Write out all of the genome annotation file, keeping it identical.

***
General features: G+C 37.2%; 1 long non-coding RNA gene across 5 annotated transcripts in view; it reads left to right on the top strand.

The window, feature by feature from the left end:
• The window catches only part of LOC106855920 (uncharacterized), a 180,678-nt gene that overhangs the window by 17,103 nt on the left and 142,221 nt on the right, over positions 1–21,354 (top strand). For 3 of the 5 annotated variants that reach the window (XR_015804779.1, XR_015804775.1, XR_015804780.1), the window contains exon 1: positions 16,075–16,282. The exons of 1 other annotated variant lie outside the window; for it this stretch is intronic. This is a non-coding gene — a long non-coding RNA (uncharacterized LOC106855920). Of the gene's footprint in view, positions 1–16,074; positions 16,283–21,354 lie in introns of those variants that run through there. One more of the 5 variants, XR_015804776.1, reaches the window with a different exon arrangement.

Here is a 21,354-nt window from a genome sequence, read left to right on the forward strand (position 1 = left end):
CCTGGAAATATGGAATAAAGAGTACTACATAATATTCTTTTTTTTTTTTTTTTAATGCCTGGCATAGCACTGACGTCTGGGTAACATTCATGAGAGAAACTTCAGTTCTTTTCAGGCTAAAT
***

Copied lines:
General features: G+C 37.2%; 1 long non-coding RNA gene across 5 annotated transcripts in view; it reads left to right on the top strand.

The window, feature by feature from the left end:
• The window catches only part of LOC106855920 (uncharacterized), a 180,678-nt gene that overhangs the window by 17,103 nt on the left and 142,221 nt on the right, over positions 1–21,354 (top strand). For 3 of the 5 annotated variants that reach the window (XR_015804779.1, XR_015804775.1, XR_015804780.1), the window contains exon 1: positions 16,075–16,282. The exons of 1 other annotated variant lie outside the window; for it this stretch is intronic. This is a non-coding gene — a long non-coding RNA (uncharacterized LOC106855920). Of the gene's footprint in view, positions 1–16,074; positions 16,283–21,354 lie in introns of those variants that run through there. One more of the 5 variants, XR_015804776.1, reaches the window with a different exon arrangement.

Here is a 21,354-nt window from a genome sequence, read left to right on the forward strand (position 1 = left end):
CCTGGAAATATGGAATAAAGAGTACTACATAATATTCTTTTTTTTTTTTTTTTAATGCCTGGCATAGCACTGACGTCTGGGTAACATTCATGAGAGAAACTTCAGTTCTTTTCAGGCTAAAT